Direct Action expensive and ineffective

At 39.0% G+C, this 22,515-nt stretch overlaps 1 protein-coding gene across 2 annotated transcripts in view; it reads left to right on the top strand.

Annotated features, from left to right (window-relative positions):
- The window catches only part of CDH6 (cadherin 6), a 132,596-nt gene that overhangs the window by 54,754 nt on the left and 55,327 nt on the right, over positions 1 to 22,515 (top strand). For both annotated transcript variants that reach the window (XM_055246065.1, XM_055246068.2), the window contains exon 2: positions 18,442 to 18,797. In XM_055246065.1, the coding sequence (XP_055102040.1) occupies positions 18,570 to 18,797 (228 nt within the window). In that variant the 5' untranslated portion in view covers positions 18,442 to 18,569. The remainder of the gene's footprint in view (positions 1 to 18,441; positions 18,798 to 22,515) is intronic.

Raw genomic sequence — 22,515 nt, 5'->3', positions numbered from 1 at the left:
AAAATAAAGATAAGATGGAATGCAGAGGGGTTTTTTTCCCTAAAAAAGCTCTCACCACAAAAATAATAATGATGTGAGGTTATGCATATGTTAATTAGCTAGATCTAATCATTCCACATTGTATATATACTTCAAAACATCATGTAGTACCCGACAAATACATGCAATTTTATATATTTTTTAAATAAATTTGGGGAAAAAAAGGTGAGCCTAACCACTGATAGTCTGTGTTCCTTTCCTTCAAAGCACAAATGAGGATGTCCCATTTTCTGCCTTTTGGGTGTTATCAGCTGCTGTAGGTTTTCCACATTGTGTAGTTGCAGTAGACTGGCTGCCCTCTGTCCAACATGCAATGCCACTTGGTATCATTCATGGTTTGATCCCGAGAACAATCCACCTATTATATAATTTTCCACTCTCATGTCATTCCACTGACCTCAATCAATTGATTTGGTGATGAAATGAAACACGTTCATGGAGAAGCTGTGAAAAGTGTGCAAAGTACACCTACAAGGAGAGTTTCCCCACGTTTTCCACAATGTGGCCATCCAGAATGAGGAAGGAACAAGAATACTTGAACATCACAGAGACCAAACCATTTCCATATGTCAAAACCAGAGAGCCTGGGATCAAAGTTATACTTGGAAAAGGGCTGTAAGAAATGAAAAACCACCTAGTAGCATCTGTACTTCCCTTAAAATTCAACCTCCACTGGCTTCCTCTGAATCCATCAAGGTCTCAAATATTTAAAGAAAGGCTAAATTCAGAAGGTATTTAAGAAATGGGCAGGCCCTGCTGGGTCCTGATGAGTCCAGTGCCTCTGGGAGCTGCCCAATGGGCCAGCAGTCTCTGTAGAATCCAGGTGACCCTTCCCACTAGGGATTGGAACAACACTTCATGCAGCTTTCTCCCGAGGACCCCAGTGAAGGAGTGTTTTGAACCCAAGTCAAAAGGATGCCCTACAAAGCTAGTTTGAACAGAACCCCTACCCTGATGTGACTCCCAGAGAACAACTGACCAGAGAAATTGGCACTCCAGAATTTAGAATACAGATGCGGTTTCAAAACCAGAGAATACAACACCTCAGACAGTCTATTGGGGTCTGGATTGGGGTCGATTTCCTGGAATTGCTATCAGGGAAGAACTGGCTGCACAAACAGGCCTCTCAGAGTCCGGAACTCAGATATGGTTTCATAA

The Coalition’s proposed Direct Action Plan to combat climate change is likely to cost $11 billion per year, require hundreds of new, highly-trained public servants to administer it and would still be unlikely to achieve any meaningful abatement, a new analysis by The Australia Institute reveals. The Direct Action Plan is a form of competitive grant program under which people would submit proposals to the government on how they would reduce their greenhouse gas emissions and how much it would cost. The Institute estimates that to achieve 713 million tonnes of abatement – the amount needed to reach a five per cent emission reduction target by 2020 – the scheme would need to process more than 150,000 individual applications. Evaluations of previous competitive grant schemes in Australia, many of which were run under the Howard Government, have found that they take far longer to achieve their objectives than originally planned, achieve much less than expected and cost far more than is budgeted for. “The government’s broad-based carbon price is proposed to be $23 per tonne. Previous competitive grant schemes cost on average $140 per tonne. At this price the Coalition’s Direct Action Plan would cost more than $11 billion per year, or on average $1,300 per household per year,” said the Institute’s Executive Director Dr Richard Denniss. “Tony Abbott has committed to no new taxes or increasing old taxes so it begs the question of where the money for the Emissions Reduction Fund will come from given the cost of its scheme is likely to blow out substantially. “Joe Hockey has also pledged to slash the public service yet many more public servants with up to date knowledge on cutting edge emission reduction technologies will be needed to assess at least 150,000 grant applications over the 10 years of the Direct Action Plan. “Ironically, Mr Abbott’s plan is a caricature of the big government programs he is often so critical of,” said Dr Denniss. The Coalition has also promoted tree planting as a way to cheaply reduce emissions. Offsetting emissions in this way would require an enormous amount of land and more than twice the amount of water required to save the Murray Darling. “Quite rightly the government’s carbon tax policy is being scrutinised, but the Coalition’s alternative also deserves scrutiny,” said Dr Denniss.

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